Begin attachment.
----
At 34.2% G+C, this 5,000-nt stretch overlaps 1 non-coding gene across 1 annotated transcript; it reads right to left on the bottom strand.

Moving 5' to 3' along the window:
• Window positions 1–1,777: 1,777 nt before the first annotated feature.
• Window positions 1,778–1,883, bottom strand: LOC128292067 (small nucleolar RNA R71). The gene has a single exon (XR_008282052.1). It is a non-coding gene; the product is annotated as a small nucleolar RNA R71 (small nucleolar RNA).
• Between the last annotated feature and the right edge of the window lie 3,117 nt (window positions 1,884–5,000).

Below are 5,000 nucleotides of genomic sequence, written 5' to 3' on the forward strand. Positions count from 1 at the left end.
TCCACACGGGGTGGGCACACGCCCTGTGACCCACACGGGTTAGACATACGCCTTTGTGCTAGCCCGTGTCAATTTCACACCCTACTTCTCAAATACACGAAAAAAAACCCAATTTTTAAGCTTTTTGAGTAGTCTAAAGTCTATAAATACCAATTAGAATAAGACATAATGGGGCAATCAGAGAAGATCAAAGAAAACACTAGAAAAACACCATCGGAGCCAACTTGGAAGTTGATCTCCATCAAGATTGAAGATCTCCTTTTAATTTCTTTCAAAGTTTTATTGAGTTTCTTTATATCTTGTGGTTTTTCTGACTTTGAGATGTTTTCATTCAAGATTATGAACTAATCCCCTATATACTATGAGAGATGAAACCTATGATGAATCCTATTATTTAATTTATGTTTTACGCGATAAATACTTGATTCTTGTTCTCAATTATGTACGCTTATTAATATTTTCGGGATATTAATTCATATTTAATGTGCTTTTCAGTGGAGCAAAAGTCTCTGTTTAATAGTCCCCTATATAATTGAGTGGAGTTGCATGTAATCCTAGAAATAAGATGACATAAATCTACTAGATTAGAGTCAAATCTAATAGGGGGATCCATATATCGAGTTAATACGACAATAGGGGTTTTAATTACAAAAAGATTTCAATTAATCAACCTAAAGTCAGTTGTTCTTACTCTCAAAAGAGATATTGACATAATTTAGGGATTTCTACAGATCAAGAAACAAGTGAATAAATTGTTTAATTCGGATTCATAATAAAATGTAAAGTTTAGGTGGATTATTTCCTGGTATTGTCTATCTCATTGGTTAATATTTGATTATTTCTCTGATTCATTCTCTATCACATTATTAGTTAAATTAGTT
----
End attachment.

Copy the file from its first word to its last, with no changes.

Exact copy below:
At 34.2% G+C, this 5,000-nt stretch overlaps 1 non-coding gene across 1 annotated transcript; it reads right to left on the bottom strand.

Moving 5' to 3' along the window:
• Window positions 1–1,777: 1,777 nt before the first annotated feature.
• Window positions 1,778–1,883, bottom strand: LOC128292067 (small nucleolar RNA R71). The gene has a single exon (XR_008282052.1). It is a non-coding gene; the product is annotated as a small nucleolar RNA R71 (small nucleolar RNA).
• Between the last annotated feature and the right edge of the window lie 3,117 nt (window positions 1,884–5,000).

Below are 5,000 nucleotides of genomic sequence, written 5' to 3' on the forward strand. Positions count from 1 at the left end.
TCCACACGGGGTGGGCACACGCCCTGTGACCCACACGGGTTAGACATACGCCTTTGTGCTAGCCCGTGTCAATTTCACACCCTACTTCTCAAATACACGAAAAAAAACCCAATTTTTAAGCTTTTTGAGTAGTCTAAAGTCTATAAATACCAATTAGAATAAGACATAATGGGGCAATCAGAGAAGATCAAAGAAAACACTAGAAAAACACCATCGGAGCCAACTTGGAAGTTGATCTCCATCAAGATTGAAGATCTCCTTTTAATTTCTTTCAAAGTTTTATTGAGTTTCTTTATATCTTGTGGTTTTTCTGACTTTGAGATGTTTTCATTCAAGATTATGAACTAATCCCCTATATACTATGAGAGATGAAACCTATGATGAATCCTATTATTTAATTTATGTTTTACGCGATAAATACTTGATTCTTGTTCTCAATTATGTACGCTTATTAATATTTTCGGGATATTAATTCATATTTAATGTGCTTTTCAGTGGAGCAAAAGTCTCTGTTTAATAGTCCCCTATATAATTGAGTGGAGTTGCATGTAATCCTAGAAATAAGATGACATAAATCTACTAGATTAGAGTCAAATCTAATAGGGGGATCCATATATCGAGTTAATACGACAATAGGGGTTTTAATTACAAAAAGATTTCAATTAATCAACCTAAAGTCAGTTGTTCTTACTCTCAAAAGAGATATTGACATAATTTAGGGATTTCTACAGATCAAGAAACAAGTGAATAAATTGTTTAATTCGGATTCATAATAAAATGTAAAGTTTAGGTGGATTATTTCCTGGTATTGTCTATCTCATTGGTTAATATTTGATTATTTCTCTGATTCATTCTCTATCACATTATTAGTTAAATTAGTT